6. I too have had serious lower back issues, luckily fixed by my own chiropractor; so I too have to do my exercises, take care when lifting supers full of honey, gardening and using the chainsaw. Regaining the function of your spine is just as important as the pain.

7. My own granddaughter, only 7 is hypermobile giving her pelvic, knee and ankle issues. Xrays show a mildly dysplastic hip. Years ago we would have called it growing pains. She too regularly needs chiropractic care and luckily responds well. Increased range of motion is more difficult than too stiff in my opinion. Our care is for kids too.

8. This 65 year old lady is a serious gardener; every day she is bending, lifting and digging for 2 to 3 hours a day. It regularly catches her in the sacroiliac joint, so she has a treatment once a month that sorts it out. She does her lower back exercises faithfully.

9. This 88 year old lady is an inspiration; every day she is busy in the community. With a nasty scoliosis she manages very well with a chiropractic adjustment every six weeks and exercises faithfully done.  

10. Mr X is a 71 year old retired man who wants to continue with maintenance care every six to eight weeks; he had suffered from two years of lower back pain when he first came a year ago. He has no discomfort now after 8 chiropractic treatments, but is aware that danger lurks.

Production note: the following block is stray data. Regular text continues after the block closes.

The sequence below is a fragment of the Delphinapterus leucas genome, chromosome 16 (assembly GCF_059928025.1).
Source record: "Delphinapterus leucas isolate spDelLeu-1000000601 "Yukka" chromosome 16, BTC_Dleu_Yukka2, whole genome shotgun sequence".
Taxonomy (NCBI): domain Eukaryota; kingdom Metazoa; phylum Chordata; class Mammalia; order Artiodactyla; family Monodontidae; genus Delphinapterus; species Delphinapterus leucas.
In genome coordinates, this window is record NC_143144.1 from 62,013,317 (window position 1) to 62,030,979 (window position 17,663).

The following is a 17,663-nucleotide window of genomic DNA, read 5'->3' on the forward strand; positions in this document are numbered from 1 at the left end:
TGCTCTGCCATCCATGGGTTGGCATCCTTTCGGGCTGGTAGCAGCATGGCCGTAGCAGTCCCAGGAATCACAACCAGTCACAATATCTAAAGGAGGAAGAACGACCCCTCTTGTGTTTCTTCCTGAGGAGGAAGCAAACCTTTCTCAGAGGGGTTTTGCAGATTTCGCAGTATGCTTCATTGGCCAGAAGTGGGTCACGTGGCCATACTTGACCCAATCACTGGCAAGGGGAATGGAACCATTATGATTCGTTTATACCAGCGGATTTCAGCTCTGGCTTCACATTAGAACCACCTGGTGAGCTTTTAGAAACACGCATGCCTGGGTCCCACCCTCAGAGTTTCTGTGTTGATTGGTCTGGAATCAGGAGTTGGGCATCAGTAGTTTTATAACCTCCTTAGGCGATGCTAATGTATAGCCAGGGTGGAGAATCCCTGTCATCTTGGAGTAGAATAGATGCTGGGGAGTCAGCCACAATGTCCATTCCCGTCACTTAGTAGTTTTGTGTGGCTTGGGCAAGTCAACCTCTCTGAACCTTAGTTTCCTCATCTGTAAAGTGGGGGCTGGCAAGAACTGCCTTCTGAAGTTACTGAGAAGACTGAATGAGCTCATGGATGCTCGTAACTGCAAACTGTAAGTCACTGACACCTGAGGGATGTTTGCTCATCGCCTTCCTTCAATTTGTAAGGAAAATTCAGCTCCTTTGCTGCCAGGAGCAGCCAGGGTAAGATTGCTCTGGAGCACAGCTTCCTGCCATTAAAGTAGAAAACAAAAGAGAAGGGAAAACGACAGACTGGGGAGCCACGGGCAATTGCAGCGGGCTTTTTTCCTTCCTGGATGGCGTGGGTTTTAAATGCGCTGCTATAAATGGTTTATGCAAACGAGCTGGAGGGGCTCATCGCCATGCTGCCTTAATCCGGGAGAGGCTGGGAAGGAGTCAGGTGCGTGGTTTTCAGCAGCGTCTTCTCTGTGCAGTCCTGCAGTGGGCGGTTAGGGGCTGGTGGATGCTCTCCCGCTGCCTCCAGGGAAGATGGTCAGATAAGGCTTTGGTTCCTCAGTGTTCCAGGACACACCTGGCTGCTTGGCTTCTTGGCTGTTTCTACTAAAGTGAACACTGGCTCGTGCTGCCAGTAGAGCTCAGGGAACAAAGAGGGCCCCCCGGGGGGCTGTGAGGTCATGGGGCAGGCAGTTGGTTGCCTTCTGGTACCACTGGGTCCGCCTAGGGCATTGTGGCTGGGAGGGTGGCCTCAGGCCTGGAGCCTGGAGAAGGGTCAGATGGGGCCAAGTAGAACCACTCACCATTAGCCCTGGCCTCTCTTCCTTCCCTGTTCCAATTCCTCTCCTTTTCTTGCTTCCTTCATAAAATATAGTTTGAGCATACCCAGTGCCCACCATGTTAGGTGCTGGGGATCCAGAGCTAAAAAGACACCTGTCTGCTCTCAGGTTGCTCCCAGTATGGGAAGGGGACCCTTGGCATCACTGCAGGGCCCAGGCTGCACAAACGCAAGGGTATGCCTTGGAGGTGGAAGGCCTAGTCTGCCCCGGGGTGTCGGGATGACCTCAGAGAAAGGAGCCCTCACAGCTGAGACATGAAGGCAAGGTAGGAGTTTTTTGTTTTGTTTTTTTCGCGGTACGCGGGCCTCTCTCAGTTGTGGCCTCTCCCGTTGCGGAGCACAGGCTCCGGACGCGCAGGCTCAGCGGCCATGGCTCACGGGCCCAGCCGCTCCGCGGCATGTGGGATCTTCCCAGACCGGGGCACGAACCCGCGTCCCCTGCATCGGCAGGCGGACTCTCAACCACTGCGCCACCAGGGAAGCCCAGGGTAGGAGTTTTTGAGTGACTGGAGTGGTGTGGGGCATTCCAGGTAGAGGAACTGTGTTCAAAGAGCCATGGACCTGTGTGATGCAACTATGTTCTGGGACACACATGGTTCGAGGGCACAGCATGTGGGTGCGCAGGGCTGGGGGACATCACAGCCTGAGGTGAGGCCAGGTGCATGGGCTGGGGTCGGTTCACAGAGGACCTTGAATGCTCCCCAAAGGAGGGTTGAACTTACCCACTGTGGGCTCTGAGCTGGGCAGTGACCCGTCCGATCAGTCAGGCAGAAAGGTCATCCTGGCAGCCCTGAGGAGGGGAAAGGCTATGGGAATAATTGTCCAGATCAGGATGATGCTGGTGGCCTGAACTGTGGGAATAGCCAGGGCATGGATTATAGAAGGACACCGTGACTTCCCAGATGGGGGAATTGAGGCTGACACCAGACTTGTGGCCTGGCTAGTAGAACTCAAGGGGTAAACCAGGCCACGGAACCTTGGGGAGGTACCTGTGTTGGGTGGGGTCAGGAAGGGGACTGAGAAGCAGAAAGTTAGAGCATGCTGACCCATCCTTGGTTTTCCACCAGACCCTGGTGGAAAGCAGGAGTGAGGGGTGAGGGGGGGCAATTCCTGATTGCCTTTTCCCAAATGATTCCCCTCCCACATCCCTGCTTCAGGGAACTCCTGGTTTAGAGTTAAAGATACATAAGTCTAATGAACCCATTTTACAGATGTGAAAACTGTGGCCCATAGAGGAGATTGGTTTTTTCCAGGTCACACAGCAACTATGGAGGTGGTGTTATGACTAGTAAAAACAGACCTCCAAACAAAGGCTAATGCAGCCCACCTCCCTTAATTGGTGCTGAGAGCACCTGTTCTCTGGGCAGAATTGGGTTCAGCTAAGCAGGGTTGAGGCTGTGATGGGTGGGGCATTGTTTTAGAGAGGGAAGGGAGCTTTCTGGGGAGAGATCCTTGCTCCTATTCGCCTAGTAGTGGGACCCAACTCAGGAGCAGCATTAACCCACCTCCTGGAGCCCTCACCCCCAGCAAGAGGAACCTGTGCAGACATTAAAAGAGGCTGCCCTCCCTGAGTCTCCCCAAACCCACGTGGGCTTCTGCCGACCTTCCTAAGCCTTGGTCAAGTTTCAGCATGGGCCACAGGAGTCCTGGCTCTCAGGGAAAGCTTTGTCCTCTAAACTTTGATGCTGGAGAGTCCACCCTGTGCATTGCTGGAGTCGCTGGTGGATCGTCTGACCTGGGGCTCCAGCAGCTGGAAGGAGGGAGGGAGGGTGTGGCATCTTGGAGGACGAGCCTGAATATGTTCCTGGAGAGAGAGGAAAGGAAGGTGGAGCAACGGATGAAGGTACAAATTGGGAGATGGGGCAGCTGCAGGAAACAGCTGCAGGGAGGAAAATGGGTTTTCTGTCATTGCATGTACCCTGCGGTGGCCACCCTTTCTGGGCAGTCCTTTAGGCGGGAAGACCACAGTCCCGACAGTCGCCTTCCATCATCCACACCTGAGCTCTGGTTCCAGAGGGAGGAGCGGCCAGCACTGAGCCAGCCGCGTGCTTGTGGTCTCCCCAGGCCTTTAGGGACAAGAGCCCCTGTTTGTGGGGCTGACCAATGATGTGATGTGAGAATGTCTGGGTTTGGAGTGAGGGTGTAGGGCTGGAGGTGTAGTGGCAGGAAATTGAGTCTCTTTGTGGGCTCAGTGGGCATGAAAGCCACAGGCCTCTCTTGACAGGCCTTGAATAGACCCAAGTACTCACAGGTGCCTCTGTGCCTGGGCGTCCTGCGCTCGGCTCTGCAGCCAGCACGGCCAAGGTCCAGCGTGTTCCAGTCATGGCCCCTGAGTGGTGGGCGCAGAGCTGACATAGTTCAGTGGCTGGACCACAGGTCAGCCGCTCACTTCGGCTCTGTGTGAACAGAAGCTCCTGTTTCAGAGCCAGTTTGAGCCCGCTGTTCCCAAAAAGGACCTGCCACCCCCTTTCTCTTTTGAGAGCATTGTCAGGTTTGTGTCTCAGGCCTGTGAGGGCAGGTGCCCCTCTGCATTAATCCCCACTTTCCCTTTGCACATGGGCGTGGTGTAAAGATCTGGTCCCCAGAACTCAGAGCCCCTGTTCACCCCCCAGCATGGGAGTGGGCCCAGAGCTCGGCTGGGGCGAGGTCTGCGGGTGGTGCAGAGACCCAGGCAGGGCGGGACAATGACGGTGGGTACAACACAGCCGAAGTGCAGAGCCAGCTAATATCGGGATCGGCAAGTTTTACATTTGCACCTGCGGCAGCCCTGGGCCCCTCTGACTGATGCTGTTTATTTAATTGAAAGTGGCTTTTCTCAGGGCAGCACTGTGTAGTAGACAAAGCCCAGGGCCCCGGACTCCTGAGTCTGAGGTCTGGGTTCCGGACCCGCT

11. Mrs C has been having severe headaches, and taking a lot of analgesics. It's a non complicated upper cervical facet syndrome, and she's doing well.

12. Mr D is a 38 old year man with chronic shoulder pain after a rotator cuff tear playing cricket. It responded well to treatment, but he knows he must do his exercises every day; for two years he couldn't sleep on that shoulder.

13. Mr D, a 71 year old man, has a severe ache in the shoulder and midback since working above his head. Trapped nerve tests are negative but he has advanced degenerative joints of Luschka; after just two treatments he is 50 percent better. Can we reach 90?

And so the day goes; chiropractors shouldn't be treating the elderly most medical sites state but that's so much bunkum.